The industry also promises savings.  But such claims have been disputed, partly because many contracts allow the private prisons to cherry-pick the healthiest inmates while leaving those who need more care to publicly run facilities, making private prisons appear to be cheaper to run, critics say.  The Justice Department’s inspector general concluded in 2016 that it could not accurately compare costs, partly because of “the different nature of the inmate populations and programs offered in those facilities.”

The department ordered a phasing-out of private facilities that year, saying they “compare poorly” with government prisons and citing a lack of substantial cost savings. One month after Mr. Trump’s inauguration, the department rescinded the decision....

In some communities, private prisons have become such large taxpayers and employers that backers have forecast economic doom in arguing against their closing. Perhaps no town is now as dependent as Eloy, Ariz., where four private prisons pay $2 million of the town’s $12.5 million annual operating budget, according to the city manager, Harvey Krauss.

Last week the NY Times had this other article looking at private prison realities under the headline "Inside a Private Prison: Blood, Suicide and Poorly Paid Guards."

April 10, 2018 in Prisons and prisoners, Scope of Imprisonment, Who Sentences? | Permalink | Comments (2)

Friday, April 06, 2018

Making the case for making the best of federal sentencing changes in the form of prison reform

Lars Trautman has this notable new Hill commentary, headlined "Incentivized early release the right path to sentencing reform under Trump-Sessions," making the argument that advocates ought to pursue even limited prison reform if that is the only form of politically viable federal sentencing reform. Here are excerpts:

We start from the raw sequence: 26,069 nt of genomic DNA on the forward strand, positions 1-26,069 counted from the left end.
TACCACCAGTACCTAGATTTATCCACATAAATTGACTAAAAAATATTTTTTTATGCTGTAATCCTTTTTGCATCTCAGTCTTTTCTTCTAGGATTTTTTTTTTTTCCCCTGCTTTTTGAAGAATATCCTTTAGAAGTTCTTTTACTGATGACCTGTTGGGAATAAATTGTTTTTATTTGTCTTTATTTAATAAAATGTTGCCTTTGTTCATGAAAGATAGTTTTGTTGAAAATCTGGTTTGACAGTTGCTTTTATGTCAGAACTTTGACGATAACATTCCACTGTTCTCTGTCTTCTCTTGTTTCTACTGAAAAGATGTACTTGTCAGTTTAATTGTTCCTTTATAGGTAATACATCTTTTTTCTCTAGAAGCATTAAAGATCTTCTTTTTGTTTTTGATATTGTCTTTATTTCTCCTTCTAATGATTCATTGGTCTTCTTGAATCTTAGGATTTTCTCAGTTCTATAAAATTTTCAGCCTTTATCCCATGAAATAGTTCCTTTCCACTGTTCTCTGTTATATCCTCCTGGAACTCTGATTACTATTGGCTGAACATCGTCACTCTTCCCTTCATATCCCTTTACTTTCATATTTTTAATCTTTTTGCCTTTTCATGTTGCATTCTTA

The heated “tough-on-crime” rhetoric of the president and many in his administration has greatly complicated criminal justice reform efforts and left Congress scrambling to figure out how to make sentencing reform palatable to the White House.  The problem has become particularly acute after the attorney general summarily dismissed one of the Senate’s leading proposals and the White House sent Congress a set of criminal justice priorities that pointedly ignored front-end sentencing reforms.

So how can Congress possibly move the needle on something as controversial as federal sentencing reform under this administration?

By passing sentencing reform that doesn’t look like sentencing reform.  Plans that reduce the potential penalties for certain offenses or provide other sentencing safety valves have struggled because they focus on the crime committed, essentially forcing proponents to argue that an individual deserves less punishment for a given offense. This is a fundamentally moral issue that has no easy answer.  It’s particularly susceptible to emotional appeals that couple a shared sense of outrage at criminal behavior with a fear of emboldening criminals.